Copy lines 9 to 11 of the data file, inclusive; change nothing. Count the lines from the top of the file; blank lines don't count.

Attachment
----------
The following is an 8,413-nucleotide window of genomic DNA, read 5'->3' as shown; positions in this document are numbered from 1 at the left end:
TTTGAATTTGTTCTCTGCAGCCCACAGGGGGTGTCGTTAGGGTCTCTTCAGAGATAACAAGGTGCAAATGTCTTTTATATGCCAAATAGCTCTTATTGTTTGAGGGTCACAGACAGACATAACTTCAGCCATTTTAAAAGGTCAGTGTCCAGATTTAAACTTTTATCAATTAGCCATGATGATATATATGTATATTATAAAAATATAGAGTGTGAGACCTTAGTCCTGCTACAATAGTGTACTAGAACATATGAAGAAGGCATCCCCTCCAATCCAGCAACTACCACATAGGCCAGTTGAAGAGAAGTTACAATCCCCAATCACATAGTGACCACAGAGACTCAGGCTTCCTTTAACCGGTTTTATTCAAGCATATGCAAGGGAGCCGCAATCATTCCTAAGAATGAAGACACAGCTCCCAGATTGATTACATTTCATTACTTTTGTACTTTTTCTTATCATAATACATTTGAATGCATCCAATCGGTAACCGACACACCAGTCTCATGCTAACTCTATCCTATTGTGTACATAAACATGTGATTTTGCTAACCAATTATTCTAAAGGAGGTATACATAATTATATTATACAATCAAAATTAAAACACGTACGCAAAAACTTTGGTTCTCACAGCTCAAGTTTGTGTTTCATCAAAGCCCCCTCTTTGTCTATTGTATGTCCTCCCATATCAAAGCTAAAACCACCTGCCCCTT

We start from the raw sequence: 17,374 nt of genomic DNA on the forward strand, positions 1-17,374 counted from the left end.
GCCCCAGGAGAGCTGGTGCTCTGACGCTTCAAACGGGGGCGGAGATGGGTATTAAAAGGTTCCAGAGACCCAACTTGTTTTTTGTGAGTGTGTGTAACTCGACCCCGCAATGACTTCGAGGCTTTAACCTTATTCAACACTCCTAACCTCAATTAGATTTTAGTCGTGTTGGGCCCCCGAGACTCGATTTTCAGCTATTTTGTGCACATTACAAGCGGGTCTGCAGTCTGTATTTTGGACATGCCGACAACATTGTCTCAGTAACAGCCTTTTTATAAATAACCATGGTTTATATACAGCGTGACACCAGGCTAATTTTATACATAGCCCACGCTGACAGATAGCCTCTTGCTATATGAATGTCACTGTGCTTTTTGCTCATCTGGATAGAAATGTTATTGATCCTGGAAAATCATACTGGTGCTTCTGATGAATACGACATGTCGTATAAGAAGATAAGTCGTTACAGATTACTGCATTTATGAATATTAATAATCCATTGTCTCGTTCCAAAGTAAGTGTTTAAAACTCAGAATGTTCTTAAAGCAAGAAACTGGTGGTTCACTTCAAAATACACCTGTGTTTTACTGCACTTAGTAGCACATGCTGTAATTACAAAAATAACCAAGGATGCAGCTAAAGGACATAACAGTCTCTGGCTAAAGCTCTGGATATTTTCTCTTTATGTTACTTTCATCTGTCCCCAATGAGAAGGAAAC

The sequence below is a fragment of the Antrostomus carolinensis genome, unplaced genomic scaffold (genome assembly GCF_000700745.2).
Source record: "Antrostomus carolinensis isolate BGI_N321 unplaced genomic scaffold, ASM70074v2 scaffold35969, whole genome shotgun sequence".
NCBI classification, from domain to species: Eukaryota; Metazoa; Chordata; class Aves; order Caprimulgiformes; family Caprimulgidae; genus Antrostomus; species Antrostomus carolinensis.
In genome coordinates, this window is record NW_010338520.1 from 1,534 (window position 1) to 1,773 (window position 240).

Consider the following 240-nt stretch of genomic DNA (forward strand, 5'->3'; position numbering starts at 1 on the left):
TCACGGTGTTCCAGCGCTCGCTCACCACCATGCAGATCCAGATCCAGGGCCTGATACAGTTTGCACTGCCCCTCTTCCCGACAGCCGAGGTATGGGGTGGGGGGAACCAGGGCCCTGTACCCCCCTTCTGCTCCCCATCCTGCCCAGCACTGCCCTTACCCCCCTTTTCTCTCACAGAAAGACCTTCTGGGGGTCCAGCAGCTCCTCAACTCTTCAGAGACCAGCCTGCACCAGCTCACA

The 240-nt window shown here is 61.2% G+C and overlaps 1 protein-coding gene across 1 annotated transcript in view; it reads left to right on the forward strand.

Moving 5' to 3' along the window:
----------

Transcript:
Consider the following 240-nt stretch of genomic DNA (forward strand, 5'->3'; position numbering starts at 1 on the left):
TCACGGTGTTCCAGCGCTCGCTCACCACCATGCAGATCCAGATCCAGGGCCTGATACAGTTTGCACTGCCCCTCTTCCCGACAGCCGAGGTATGGGGTGGGGGGAACCAGGGCCCTGTACCCCCCTTCTGCTCCCCATCCTGCCCAGCACTGCCCTTACCCCCCTTTTCTCTCACAGAAAGACCTTCTGGGGGTCCAGCAGCTCCTCAACTCTTCAGAGACCAGCCTGCACCAGCTCACA

The 240-nt window shown here is 61.2% G+C and overlaps 1 protein-coding gene across 1 annotated transcript in view; it reads left to right on the forward strand.